Thursday, December 30th, 2010
Rising to challenge to drop extra pounds
By Margie Wuebker
Lt. Martin Emerine works out in the exercise room at the Mercer County Sheriff's. . .
'Tis the season for New Year's resolutions with people vowing to get more healthy and lose some weight.
Fifteen members of the Mercer County Sheriff's Office started early by launching their own 14-week Biggest Loser competition Nov. 1. To date, the eight women and seven men have lost 91.5 pounds.
Sgt. Lori Knapke, Nicole Grabow and Kory Hoffhines worked out the details and sent out e-mails to all employees after receiving the necessary clearance from Sheriff Jeff Grey. And then they waited for responses.
"We knew there was a lot of interest, but we never realized how much," Knapke said. "This is an ideal way to not only lose weight but get more healthy in the process. We are all in this together providing support and motivation every step of the way."
Grabow said a major motivating factor in the program is Lt. Martin "Marty" Emerine, who began his own weight loss and exercise program in February. He has shed 94 pounds toward his goal of losing 120. Emerine quickly signed up as a participant, knowing full well he would never win the Biggest Loser title or the pot of money for the winner.
"I had hoped to reach the 100-pound mark by Jan. 1, but that is not going to happen," he said. "Joining this effort makes sure I stay on track. As for motivating factors, mine were detective Lance Crum and dispatcher Kandi Baucher, who also lost weight and got more healthy this year."
Participants initially paid a $5 registration fee with an additional $1 due at each Monday weigh-in. Those who miss a visit to the scale pay $2 for the faux pas. There is also a $1 penalty if one's weight remains the same, and those who indulge too freely pay $1 per pound gained in addition to the weekly fee. The ultimate victor will receive 60 percent of the pot with 25 percent and 15 percent going to the second- and third-place finishers.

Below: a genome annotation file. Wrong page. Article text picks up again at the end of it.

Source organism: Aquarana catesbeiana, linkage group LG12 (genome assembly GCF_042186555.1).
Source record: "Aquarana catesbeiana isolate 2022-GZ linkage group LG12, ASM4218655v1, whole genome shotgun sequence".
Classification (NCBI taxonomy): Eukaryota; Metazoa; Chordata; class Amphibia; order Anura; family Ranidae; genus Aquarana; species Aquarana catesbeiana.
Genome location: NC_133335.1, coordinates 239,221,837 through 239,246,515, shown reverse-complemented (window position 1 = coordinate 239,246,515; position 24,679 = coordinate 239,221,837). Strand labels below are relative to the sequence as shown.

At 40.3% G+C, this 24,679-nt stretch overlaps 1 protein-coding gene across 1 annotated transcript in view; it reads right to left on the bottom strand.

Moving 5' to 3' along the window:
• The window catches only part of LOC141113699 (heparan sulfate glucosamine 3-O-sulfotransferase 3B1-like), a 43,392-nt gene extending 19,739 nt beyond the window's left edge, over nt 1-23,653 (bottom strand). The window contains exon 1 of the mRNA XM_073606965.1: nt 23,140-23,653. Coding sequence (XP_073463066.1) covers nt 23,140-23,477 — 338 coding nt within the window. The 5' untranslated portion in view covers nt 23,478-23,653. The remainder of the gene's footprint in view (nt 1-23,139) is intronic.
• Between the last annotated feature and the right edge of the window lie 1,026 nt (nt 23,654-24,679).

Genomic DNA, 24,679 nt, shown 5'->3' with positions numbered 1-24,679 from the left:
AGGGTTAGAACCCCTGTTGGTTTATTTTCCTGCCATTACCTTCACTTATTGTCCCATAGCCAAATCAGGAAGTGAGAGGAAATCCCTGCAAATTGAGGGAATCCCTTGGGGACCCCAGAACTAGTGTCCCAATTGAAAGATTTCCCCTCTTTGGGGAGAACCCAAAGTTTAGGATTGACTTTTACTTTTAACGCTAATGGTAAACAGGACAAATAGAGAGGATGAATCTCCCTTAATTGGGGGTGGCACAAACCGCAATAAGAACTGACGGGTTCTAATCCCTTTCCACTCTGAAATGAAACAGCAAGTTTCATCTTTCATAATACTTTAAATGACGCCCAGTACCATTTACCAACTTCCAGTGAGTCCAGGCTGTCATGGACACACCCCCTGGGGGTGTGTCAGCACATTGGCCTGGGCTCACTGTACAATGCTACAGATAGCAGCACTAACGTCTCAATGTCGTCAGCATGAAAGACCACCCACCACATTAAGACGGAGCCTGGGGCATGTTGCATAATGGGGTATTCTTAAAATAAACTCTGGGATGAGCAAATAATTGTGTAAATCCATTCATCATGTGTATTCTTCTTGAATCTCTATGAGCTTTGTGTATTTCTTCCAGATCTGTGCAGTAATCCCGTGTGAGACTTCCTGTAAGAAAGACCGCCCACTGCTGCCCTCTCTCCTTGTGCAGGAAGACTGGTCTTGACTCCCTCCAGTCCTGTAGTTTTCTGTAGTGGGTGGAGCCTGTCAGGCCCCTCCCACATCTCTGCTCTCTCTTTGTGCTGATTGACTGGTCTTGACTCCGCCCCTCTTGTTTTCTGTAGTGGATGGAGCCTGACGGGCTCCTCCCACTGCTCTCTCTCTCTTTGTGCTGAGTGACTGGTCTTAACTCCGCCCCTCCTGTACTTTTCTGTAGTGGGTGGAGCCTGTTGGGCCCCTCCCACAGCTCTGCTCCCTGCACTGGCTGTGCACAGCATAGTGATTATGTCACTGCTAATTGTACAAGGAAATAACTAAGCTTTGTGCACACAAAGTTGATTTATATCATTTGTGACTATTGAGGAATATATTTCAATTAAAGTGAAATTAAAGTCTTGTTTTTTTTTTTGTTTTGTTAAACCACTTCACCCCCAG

"This is really fun," Grabow said. "Some people don't eat breakfast before they weigh in and others take off their shoes among other things because unfortunately the scale does not lie. One of the guys plans to take off his belt (loaded with gun, ammunition, handcuffs etc.) for the final weigh-in. That will be good for 12 pounds in one fell swoop."
All weigh-ins must be witnessed by a fellow participant with that person e-mailing the results to Hoffhines. Grabow, who handles the money, can tell when someone has a bad week judging by the way they walk into the office and the number of dollars in hand.
"This involves far more than prize money," 911 administrator Monte Diegel said. "It's all about friendly, spirited and healthy competition not to mention morale and camaraderie. Marty set an example of what can happen when people make healthy choices. We've already noticed people ordering more salads and Subway sandwiches than burgers and fries."
Participants also log considerable time in the department's exercise room during off-duty hours. The facility is equipped with elliptical machines, treadmills, a weight machine and stationary bikes.
Emerine chuckles recalling his first attempt at the elliptical machine affectionately dubbed "the devil." He finished the three-minute session red-faced, gasping for air, questioning his sanity and vowing never to return, he said. He now relishes an hour on the contraption six days a week before moving on to the other equipment.
Exercise not only combats chronic diseases such as type 2 diabetes, heart disease, osteoporosis and certain types of cancer, but it also helps prevent or manage high blood pressure, improve "good" cholesterol readings, lower "bad" cholesterol, boosts energy levels and promotes better sleep, according to the Mayo Clinic website.
Emerine has noticed many of these benefits. The one-two punch of diet and exercise has led to a reduction in his medications. He sleeps better even after a busy midnight shift and his energy level no longer sags, he said.
Grey is enthusiastic about the results of the voluntary program.
"The Biggest Loser competition is a way to boost morale as well as health, which in turn benefits taxpayers," he said.